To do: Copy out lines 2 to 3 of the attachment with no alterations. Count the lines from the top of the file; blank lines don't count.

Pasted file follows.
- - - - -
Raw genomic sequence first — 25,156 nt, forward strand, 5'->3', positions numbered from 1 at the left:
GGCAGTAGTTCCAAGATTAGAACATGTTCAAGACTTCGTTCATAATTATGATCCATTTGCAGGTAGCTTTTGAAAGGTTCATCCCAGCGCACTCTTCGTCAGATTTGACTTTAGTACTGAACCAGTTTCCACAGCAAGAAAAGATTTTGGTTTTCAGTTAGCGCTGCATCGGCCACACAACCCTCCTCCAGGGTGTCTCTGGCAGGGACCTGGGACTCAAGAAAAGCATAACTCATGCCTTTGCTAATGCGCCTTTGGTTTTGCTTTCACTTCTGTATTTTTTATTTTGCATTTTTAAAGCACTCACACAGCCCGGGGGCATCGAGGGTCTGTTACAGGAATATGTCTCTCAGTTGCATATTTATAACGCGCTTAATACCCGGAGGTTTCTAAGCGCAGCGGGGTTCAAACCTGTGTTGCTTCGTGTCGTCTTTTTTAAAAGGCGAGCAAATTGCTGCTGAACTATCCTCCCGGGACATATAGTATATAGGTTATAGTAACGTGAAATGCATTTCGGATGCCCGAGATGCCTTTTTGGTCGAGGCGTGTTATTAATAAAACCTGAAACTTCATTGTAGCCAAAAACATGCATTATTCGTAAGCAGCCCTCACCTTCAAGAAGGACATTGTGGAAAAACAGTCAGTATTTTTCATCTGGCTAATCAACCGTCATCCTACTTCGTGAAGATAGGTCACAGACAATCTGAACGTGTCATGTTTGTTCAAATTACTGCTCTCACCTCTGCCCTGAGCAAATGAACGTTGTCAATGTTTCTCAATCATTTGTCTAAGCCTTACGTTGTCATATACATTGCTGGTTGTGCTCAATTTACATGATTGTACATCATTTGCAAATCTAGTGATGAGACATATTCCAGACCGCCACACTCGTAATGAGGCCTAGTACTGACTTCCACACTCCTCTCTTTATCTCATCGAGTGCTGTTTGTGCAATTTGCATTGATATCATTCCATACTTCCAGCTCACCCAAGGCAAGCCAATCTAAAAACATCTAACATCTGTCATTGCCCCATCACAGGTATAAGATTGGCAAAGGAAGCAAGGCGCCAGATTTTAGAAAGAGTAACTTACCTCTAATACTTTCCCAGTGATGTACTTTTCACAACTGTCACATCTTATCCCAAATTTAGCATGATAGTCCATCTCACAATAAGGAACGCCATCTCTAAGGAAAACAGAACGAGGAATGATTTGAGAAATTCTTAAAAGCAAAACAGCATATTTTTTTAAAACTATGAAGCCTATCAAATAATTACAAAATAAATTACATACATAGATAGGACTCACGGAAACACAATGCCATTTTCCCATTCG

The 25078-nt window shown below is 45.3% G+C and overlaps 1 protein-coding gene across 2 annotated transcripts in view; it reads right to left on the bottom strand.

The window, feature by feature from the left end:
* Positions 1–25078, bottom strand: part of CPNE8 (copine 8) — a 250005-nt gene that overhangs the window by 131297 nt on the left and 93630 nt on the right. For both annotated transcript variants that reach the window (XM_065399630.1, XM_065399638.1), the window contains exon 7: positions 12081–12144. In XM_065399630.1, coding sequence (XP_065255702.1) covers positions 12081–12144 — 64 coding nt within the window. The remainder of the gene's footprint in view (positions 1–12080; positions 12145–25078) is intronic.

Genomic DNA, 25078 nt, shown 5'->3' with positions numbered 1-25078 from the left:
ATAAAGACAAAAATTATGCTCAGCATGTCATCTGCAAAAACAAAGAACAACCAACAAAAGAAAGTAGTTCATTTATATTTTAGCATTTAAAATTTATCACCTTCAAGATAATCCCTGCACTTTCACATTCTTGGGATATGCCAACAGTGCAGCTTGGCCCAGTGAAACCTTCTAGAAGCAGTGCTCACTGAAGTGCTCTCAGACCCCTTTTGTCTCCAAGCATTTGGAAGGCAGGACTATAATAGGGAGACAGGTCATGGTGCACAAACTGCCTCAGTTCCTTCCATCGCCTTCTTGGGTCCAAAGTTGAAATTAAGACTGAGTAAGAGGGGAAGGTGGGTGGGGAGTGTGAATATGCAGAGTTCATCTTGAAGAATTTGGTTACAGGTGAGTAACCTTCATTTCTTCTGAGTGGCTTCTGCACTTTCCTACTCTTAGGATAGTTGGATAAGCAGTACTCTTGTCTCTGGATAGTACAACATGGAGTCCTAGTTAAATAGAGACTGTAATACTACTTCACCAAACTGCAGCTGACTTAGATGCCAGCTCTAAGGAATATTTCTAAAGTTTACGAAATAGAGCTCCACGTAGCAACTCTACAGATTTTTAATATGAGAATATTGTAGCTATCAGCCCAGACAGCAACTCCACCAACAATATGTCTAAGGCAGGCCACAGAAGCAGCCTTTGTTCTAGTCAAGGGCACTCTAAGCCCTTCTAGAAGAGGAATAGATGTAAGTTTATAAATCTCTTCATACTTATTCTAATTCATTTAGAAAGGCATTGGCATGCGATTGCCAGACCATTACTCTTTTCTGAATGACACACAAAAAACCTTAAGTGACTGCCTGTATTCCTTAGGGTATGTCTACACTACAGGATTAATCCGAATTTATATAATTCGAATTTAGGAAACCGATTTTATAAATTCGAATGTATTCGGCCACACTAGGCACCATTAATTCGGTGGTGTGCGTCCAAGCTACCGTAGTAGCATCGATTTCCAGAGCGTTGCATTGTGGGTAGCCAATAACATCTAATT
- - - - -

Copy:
GGCAGTAGTTCCAAGATTAGAACATGTTCAAGACTTCGTTCATAATTATGATCCATTTGCAGGTAGCTTTTGAAAGGTTCATCCCAGCGCACTCTTCGTCAGATTTGACTTTAGTACTGAACCAGTTTCCACAGCAAGAAAAGATTTTGGTTTTCAGTTAGCGCTGCATCGGCCACACAACCCTCCTCCAGGGTGTCTCTGGCAGGGACCTGGGACTCAAGAAAAGCATAACTCATGCCTTTGCTAATGCGCCTTTGGTTTTGCTTTCACTTCTGTATTTTTTATTTTGCATTTTTAAAGCACTCACACAGCCCGGGGGCATCGAGGGTCTGTTACAGGAATATGTCTCTCAGTTGCATATTTATAACGCGCTTAATACCCGGAGGTTTCTAAGCGCAGCGGGGTTCAAACCTGTGTTGCTTCGTGTCGTCTTTTTTAAAAGGCGAGCAAATTGCTGCTGAACTATCCTCCCGGGACATATAGTATATAGGTTATAGTAACGTGAAATGCATTTCGGATGCCCGAGATGCCTTTTTGGTCGAGGCGTGTTATTAATAAAACCTGAAACTTCATTGTAGCCAAAAACATGCATTATTCGTAAGCAGCCCTCACCTTCAAGAAGGACATTGTGGAAAAACAGTCAGTATTTTTCATCTGGCTAATCAACCGTCATCCTACTTCGTGAAGATAGGTCACAGACAATCTGAACGTGTCATGTTTGTTCAAATTACTGCTCTCACCTCTGCCCTGAGCAAATGAACGTTGTCAATGTTTCTCAATCATTTGTCTAAGCCTTACGTTGTCATATACATTGCTGGTTGTGCTCAATTTACATGATTGTACATCATTTGCAAATCTAGTGATGAGACATATTCCAGACCGCCACACTCGTAATGAGGCCTAGTACTGACTTCCACACTCCTCTCTTTATCTCATCGAGTGCTGTTTGTGCAATTTGCATTGATATCATTCCATACTTCCAGCTCACCCAAGGCAAGCCAATCTAAAAACATCTAACATCTGTCATTGCCCCATCACAGGTATAAGATTGGCAAAGGAAGCAAGGCGCCAGATTTTAGAAAGAGTAACTTACCTCTAATACTTTCCCAGTGATGTACTTTTCACAACTGTCACATCTTATCCCAAATTTAGCATGATAGTCCATCTCACAATAAGGAACGCCATCTCTAAGGAAAACAGAACGAGGAATGATTTGAGAAATTCTTAAAAGCAAAACAGCATATTTTTTTAAAACTATGAAGCCTATCAAATAATTACAAAATAAATTACATACATAGATAGGACTCACGGAAACACAATGCCATTTTCCCATTCG

The 25078-nt window shown below is 45.3% G+C and overlaps 1 protein-coding gene across 2 annotated transcripts in view; it reads right to left on the bottom strand.